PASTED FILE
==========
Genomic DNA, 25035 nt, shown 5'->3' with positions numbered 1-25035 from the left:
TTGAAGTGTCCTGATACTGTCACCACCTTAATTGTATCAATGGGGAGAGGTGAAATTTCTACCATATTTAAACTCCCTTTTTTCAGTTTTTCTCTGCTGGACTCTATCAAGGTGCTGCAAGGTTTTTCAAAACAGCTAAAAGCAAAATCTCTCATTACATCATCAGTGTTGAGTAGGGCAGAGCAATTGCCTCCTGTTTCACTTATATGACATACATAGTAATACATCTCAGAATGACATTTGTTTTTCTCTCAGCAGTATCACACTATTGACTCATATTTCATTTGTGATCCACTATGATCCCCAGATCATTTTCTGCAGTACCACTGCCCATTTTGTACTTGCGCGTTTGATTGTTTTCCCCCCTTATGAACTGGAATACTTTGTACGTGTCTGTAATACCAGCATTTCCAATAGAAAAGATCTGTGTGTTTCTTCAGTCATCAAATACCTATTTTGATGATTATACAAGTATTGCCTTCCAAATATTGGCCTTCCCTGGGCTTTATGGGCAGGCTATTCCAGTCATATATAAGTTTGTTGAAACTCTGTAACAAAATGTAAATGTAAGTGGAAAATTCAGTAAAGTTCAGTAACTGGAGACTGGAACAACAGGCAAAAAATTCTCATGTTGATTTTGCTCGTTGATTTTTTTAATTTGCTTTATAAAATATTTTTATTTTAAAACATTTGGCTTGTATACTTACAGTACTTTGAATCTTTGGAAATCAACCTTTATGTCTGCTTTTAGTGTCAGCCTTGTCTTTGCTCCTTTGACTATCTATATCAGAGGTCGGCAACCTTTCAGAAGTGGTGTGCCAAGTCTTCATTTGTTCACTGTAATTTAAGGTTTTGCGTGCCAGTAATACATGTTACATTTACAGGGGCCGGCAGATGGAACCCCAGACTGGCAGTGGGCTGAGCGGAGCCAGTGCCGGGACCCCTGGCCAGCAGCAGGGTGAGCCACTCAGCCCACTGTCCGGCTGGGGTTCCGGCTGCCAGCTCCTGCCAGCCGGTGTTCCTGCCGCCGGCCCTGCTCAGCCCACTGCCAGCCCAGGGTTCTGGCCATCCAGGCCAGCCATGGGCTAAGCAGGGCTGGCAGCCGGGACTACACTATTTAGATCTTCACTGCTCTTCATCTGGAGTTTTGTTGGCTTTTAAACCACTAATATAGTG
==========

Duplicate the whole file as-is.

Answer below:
Genomic DNA, 25035 nt, shown 5'->3' with positions numbered 1-25035 from the left:
TTGAAGTGTCCTGATACTGTCACCACCTTAATTGTATCAATGGGGAGAGGTGAAATTTCTACCATATTTAAACTCCCTTTTTTCAGTTTTTCTCTGCTGGACTCTATCAAGGTGCTGCAAGGTTTTTCAAAACAGCTAAAAGCAAAATCTCTCATTACATCATCAGTGTTGAGTAGGGCAGAGCAATTGCCTCCTGTTTCACTTATATGACATACATAGTAATACATCTCAGAATGACATTTGTTTTTCTCTCAGCAGTATCACACTATTGACTCATATTTCATTTGTGATCCACTATGATCCCCAGATCATTTTCTGCAGTACCACTGCCCATTTTGTACTTGCGCGTTTGATTGTTTTCCCCCCTTATGAACTGGAATACTTTGTACGTGTCTGTAATACCAGCATTTCCAATAGAAAAGATCTGTGTGTTTCTTCAGTCATCAAATACCTATTTTGATGATTATACAAGTATTGCCTTCCAAATATTGGCCTTCCCTGGGCTTTATGGGCAGGCTATTCCAGTCATATATAAGTTTGTTGAAACTCTGTAACAAAATGTAAATGTAAGTGGAAAATTCAGTAAAGTTCAGTAACTGGAGACTGGAACAACAGGCAAAAAATTCTCATGTTGATTTTGCTCGTTGATTTTTTTAATTTGCTTTATAAAATATTTTTATTTTAAAACATTTGGCTTGTATACTTACAGTACTTTGAATCTTTGGAAATCAACCTTTATGTCTGCTTTTAGTGTCAGCCTTGTCTTTGCTCCTTTGACTATCTATATCAGAGGTCGGCAACCTTTCAGAAGTGGTGTGCCAAGTCTTCATTTGTTCACTGTAATTTAAGGTTTTGCGTGCCAGTAATACATGTTACATTTACAGGGGCCGGCAGATGGAACCCCAGACTGGCAGTGGGCTGAGCGGAGCCAGTGCCGGGACCCCTGGCCAGCAGCAGGGTGAGCCACTCAGCCCACTGTCCGGCTGGGGTTCCGGCTGCCAGCTCCTGCCAGCCGGTGTTCCTGCCGCCGGCCCTGCTCAGCCCACTGCCAGCCCAGGGTTCTGGCCATCCAGGCCAGCCATGGGCTAAGCAGGGCTGGCAGCCGGGACTACACTATTTAGATCTTCACTGCTCTTCATCTGGAGTTTTGTTGGCTTTTAAACCACTAATATAGTG